I note the recent suggestion of a local Liberal Democrat that I should intervene to make Uttlesford District Council think again about its housing proposals.
It strikes me that the Council has been thinking about this issue non-stop for the last eight years, first under Lib Dem control and more recently with Conservative leadership. Funny thing, but I don’t remember the Lib Dems getting so far as having a finalised plan which we could all stand back and applaud for its sensitivity and far-sightedness.
Agreeing on a plan is, of course, when the trouble begins. As soon as people see their village or their town being allocated more houses than they feel they want they – quite understandably – resist. That is where the Lib Dems come in. The affected community will quickly discover that the Lib Dems are on their side. Maybe the Council after consultation has a change of heart and the finger then points in another direction. With a crunching of gears and a squeal of brakes the Lib Dem protest wagon will roll up to make common cause.
Not having a plan is undoubtedly the Lib Dems’ best policy. No-one need be offended. They become everyone’s sympathetic friend. Stick with condemning Plan A whatever Plan A happens to be. Don’t be so foolish as to offer a Plan B, because that would actually mean having to say where 4,000, 6,000, 8,000 or 10,000 houses should be put. That might just prove controversial.
Perhaps I am being a bit unfair. In reality I have to admit that the Lib Dems do have an alternative plan. You see, it’s the next plan, the one just round the corner, the one that ‘thinking again’ will produce. How blind we all are not to recognize it. After all it is just a matter of going back to the drawing board. Before long it will be staring you in the face. Strange though that the Lib Dems have given us no hint as to what shape, let alone content, it might have. One wonders how long they can hide.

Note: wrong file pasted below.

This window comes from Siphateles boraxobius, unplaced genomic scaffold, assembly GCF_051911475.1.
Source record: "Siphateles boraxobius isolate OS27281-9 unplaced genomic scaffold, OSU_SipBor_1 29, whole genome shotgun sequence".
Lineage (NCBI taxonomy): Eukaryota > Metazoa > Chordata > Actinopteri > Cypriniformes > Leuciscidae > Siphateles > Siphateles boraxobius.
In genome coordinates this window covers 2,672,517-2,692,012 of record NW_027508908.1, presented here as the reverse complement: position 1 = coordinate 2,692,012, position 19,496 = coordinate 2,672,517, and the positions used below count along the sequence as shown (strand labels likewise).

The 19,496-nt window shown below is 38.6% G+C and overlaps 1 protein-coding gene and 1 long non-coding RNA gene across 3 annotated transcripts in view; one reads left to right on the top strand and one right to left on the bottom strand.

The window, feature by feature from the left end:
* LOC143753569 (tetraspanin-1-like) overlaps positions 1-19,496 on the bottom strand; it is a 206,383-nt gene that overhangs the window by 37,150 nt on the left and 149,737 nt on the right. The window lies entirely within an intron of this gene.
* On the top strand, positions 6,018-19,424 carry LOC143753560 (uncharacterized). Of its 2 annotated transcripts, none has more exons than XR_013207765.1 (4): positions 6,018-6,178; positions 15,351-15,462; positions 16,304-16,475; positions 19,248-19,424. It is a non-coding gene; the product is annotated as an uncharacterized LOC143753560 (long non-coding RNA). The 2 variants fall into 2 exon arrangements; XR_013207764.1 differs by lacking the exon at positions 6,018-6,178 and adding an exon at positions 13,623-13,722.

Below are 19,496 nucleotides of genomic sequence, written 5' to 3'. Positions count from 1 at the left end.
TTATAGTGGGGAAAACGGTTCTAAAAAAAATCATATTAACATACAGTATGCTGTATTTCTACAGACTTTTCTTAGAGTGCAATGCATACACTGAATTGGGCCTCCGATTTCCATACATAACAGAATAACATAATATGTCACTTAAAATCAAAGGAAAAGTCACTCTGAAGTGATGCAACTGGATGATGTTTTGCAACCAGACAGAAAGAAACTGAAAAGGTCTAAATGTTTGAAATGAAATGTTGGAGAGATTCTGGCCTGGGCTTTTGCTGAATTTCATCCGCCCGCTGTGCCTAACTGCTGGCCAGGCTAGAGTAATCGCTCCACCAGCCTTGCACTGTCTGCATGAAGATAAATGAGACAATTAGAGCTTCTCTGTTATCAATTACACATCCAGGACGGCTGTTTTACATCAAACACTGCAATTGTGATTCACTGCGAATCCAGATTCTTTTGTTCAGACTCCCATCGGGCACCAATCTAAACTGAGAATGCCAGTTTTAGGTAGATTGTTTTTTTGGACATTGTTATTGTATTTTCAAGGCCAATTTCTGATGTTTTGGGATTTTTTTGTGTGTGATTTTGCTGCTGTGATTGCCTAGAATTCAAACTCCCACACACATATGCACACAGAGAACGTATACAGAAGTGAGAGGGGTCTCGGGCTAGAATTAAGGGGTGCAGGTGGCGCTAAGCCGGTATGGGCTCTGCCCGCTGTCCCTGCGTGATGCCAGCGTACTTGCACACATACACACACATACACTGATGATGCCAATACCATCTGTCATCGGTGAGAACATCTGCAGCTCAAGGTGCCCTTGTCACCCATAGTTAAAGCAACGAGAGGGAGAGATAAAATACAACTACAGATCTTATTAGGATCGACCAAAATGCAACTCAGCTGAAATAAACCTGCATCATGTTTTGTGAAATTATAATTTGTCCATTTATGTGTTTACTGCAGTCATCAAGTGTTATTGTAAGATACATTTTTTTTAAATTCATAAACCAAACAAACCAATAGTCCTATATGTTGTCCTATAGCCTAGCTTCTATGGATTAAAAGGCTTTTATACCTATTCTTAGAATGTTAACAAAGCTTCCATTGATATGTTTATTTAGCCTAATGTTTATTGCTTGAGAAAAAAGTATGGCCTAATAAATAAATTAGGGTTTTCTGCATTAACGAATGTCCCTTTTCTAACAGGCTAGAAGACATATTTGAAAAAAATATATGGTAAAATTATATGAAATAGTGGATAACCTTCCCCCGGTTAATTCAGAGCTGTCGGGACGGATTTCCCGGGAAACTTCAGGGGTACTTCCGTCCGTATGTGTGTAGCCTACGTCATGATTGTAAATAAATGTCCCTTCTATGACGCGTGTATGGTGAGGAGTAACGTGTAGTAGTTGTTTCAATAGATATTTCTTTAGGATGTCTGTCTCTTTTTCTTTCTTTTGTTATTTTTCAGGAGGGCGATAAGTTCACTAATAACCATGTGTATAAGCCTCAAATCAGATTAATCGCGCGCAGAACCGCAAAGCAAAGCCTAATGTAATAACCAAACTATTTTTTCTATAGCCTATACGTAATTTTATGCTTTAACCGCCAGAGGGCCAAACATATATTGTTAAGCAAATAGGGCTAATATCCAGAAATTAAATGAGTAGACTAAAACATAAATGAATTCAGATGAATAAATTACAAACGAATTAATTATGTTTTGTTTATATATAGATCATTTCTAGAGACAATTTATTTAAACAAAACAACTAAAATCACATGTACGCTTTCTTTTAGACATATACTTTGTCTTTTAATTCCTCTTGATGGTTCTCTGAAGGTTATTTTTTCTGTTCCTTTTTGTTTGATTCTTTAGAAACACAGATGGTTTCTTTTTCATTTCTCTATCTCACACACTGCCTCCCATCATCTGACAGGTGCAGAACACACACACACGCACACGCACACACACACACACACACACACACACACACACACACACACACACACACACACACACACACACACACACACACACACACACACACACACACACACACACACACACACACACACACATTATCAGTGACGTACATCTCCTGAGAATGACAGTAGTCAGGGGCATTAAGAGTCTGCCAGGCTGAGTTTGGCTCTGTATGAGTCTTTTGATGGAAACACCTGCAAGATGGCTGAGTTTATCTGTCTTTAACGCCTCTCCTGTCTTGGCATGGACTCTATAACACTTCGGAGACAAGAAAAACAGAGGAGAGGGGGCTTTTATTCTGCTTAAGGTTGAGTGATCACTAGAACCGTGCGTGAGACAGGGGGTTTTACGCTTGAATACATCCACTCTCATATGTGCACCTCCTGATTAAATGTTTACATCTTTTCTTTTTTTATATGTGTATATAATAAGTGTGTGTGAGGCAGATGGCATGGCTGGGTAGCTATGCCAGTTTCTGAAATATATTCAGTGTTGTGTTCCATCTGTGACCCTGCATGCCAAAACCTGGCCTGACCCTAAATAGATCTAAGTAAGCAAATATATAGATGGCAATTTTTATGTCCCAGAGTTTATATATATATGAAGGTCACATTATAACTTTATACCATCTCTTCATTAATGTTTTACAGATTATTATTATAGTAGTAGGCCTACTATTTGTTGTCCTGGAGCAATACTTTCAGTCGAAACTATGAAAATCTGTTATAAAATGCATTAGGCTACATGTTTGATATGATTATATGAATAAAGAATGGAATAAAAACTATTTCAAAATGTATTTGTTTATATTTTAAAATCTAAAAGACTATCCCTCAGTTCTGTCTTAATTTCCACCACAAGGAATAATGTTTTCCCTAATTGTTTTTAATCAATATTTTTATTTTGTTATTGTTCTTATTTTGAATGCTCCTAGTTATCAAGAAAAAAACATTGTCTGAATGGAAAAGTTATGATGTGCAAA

I tried in 2008 to help the Council by holding an informal meeting of parish and town councils. All bar two were represented. On a private and non-committed basis the largest number of voluntary bids for new housing reached around 2,100. This is way below estimated need for the next twenty years.
No amount of thinking again can reduce the serious nature of the decision that the council has to take. In the meantime planning applications whether in conformity or conflict with the draft local plan will have to be processed. It really would help if the Lib Dems would tell young people who aspire to own or rent a home in the District where they may expect to find one. A spoonful of bi-partisanship might help lasting decisions to be made.